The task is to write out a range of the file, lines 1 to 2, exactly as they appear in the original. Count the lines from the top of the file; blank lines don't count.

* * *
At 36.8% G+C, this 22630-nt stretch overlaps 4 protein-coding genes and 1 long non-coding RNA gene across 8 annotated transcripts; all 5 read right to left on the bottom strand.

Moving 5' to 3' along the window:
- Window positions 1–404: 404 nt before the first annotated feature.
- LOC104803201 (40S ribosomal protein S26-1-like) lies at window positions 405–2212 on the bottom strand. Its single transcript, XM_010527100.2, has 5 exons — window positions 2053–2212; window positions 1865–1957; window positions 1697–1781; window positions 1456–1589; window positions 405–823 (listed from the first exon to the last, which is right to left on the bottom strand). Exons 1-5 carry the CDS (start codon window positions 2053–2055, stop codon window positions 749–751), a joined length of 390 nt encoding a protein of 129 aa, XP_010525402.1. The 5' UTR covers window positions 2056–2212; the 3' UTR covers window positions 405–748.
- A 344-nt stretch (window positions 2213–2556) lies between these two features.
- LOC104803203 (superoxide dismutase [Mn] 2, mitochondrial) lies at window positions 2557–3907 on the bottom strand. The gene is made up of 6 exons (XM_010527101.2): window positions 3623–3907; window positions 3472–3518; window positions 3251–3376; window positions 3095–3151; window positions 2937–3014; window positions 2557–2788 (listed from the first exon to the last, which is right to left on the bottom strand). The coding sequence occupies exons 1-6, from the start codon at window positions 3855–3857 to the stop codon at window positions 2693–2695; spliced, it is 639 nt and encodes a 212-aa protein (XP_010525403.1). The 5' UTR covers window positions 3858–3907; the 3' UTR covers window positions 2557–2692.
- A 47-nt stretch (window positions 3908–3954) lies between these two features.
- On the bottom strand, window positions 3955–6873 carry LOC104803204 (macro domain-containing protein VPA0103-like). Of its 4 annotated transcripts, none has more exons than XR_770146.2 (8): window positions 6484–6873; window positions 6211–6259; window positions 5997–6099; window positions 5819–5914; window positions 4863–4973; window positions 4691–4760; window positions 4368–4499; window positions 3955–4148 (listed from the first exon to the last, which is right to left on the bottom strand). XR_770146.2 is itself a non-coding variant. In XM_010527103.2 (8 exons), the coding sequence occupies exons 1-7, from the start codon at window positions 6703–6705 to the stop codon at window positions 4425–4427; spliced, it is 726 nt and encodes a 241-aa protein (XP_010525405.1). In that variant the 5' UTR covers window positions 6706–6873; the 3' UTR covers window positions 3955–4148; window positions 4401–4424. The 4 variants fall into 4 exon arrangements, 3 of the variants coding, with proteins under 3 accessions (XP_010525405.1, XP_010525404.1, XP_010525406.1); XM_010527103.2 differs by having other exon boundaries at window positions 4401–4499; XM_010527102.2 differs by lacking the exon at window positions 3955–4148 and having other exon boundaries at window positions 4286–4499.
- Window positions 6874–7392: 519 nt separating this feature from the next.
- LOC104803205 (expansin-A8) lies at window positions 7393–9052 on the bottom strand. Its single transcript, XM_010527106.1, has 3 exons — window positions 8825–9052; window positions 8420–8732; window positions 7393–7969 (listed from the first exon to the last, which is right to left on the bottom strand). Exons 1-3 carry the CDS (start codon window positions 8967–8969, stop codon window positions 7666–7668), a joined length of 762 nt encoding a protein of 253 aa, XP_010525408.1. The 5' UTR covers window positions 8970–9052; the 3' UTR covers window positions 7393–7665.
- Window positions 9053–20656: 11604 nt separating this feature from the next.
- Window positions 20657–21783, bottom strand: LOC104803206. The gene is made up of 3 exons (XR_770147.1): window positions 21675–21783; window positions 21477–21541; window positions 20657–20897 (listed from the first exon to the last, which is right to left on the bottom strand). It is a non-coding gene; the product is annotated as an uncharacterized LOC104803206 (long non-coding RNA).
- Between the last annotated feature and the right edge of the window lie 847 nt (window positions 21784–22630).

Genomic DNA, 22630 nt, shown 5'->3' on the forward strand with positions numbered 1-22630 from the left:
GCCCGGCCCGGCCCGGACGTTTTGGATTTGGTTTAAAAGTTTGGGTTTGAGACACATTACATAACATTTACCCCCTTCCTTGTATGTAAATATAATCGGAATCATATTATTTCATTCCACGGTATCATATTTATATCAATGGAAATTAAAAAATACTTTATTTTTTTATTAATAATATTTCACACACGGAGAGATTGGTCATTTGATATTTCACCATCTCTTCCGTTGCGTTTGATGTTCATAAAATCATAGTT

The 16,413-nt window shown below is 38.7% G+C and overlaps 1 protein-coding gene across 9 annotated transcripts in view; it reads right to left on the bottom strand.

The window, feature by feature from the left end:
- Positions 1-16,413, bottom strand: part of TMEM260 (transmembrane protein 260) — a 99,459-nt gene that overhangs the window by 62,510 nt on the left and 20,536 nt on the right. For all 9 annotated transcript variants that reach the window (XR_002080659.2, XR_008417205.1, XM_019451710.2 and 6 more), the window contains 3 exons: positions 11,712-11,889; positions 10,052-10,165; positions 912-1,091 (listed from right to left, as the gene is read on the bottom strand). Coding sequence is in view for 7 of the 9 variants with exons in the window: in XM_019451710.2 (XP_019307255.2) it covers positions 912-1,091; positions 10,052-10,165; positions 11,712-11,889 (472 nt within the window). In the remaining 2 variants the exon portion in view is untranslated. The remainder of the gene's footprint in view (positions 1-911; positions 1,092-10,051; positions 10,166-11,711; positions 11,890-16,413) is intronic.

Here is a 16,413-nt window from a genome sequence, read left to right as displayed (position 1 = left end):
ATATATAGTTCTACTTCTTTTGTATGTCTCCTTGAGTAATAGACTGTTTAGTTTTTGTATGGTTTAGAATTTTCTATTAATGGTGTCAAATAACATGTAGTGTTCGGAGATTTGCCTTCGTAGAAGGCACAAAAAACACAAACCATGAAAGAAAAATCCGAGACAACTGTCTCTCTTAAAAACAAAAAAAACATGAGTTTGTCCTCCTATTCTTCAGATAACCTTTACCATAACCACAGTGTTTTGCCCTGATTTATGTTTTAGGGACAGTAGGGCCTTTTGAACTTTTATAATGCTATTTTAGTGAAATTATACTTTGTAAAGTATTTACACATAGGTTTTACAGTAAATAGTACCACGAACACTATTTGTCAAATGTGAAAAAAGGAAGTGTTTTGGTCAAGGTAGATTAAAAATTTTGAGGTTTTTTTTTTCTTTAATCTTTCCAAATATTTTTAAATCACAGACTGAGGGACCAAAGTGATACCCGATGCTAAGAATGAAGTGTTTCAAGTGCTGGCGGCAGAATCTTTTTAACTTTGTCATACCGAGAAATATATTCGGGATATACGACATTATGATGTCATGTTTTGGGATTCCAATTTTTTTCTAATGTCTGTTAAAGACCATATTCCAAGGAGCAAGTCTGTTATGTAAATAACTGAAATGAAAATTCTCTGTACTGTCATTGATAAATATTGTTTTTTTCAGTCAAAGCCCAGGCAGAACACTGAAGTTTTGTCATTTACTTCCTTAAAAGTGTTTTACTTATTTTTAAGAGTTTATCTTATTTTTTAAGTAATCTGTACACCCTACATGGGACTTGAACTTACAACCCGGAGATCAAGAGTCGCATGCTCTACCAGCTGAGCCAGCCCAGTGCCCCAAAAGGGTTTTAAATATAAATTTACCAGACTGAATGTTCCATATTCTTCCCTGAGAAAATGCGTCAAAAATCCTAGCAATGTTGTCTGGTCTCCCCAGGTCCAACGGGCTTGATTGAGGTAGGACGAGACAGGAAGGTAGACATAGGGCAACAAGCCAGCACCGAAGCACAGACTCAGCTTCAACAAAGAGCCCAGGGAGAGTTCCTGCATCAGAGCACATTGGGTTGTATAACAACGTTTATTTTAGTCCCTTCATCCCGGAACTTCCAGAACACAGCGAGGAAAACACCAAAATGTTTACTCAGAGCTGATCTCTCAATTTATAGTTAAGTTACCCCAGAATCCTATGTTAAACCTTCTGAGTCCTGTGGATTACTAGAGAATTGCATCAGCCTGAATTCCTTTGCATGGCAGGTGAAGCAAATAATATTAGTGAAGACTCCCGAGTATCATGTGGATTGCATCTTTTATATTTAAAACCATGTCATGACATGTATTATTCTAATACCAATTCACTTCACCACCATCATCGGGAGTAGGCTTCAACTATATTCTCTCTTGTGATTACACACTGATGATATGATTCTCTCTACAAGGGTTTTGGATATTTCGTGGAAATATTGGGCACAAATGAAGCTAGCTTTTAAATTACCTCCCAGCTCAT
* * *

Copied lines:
At 36.8% G+C, this 22630-nt stretch overlaps 4 protein-coding genes and 1 long non-coding RNA gene across 8 annotated transcripts; all 5 read right to left on the bottom strand.

Moving 5' to 3' along the window: